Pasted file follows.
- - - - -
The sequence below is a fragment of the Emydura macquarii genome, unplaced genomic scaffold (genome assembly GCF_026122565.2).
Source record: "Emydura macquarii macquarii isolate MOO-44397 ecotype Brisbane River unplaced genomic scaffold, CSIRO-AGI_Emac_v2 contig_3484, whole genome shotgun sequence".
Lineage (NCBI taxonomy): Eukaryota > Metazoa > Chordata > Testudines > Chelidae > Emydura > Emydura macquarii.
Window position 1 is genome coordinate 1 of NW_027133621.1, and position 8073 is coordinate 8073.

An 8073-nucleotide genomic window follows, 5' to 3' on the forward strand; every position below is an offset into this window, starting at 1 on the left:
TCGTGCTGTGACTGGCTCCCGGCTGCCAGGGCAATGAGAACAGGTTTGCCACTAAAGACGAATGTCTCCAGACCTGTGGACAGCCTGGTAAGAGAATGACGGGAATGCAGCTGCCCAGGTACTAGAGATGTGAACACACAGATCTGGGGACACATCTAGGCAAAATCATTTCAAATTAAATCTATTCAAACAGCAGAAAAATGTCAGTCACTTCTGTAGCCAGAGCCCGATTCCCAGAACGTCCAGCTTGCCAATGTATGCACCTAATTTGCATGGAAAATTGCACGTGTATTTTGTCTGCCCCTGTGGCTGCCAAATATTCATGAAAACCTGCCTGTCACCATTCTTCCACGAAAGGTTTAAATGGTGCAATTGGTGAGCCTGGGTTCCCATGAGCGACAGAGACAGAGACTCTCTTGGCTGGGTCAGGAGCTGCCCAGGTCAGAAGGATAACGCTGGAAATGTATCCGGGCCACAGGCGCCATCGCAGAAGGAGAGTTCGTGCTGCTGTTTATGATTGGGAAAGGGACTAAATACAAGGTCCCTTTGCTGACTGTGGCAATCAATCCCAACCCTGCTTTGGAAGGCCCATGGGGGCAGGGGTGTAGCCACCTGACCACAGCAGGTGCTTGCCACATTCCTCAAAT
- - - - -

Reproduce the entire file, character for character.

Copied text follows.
The sequence below is a fragment of the Emydura macquarii genome, unplaced genomic scaffold (genome assembly GCF_026122565.2).
Source record: "Emydura macquarii macquarii isolate MOO-44397 ecotype Brisbane River unplaced genomic scaffold, CSIRO-AGI_Emac_v2 contig_3484, whole genome shotgun sequence".
Lineage (NCBI taxonomy): Eukaryota > Metazoa > Chordata > Testudines > Chelidae > Emydura > Emydura macquarii.
Window position 1 is genome coordinate 1 of NW_027133621.1, and position 8073 is coordinate 8073.

An 8073-nucleotide genomic window follows, 5' to 3' on the forward strand; every position below is an offset into this window, starting at 1 on the left:
TCGTGCTGTGACTGGCTCCCGGCTGCCAGGGCAATGAGAACAGGTTTGCCACTAAAGACGAATGTCTCCAGACCTGTGGACAGCCTGGTAAGAGAATGACGGGAATGCAGCTGCCCAGGTACTAGAGATGTGAACACACAGATCTGGGGACACATCTAGGCAAAATCATTTCAAATTAAATCTATTCAAACAGCAGAAAAATGTCAGTCACTTCTGTAGCCAGAGCCCGATTCCCAGAACGTCCAGCTTGCCAATGTATGCACCTAATTTGCATGGAAAATTGCACGTGTATTTTGTCTGCCCCTGTGGCTGCCAAATATTCATGAAAACCTGCCTGTCACCATTCTTCCACGAAAGGTTTAAATGGTGCAATTGGTGAGCCTGGGTTCCCATGAGCGACAGAGACAGAGACTCTCTTGGCTGGGTCAGGAGCTGCCCAGGTCAGAAGGATAACGCTGGAAATGTATCCGGGCCACAGGCGCCATCGCAGAAGGAGAGTTCGTGCTGCTGTTTATGATTGGGAAAGGGACTAAATACAAGGTCCCTTTGCTGACTGTGGCAATCAATCCCAACCCTGCTTTGGAAGGCCCATGGGGGCAGGGGTGTAGCCACCTGACCACAGCAGGTGCTTGCCACATTCCTCAAAT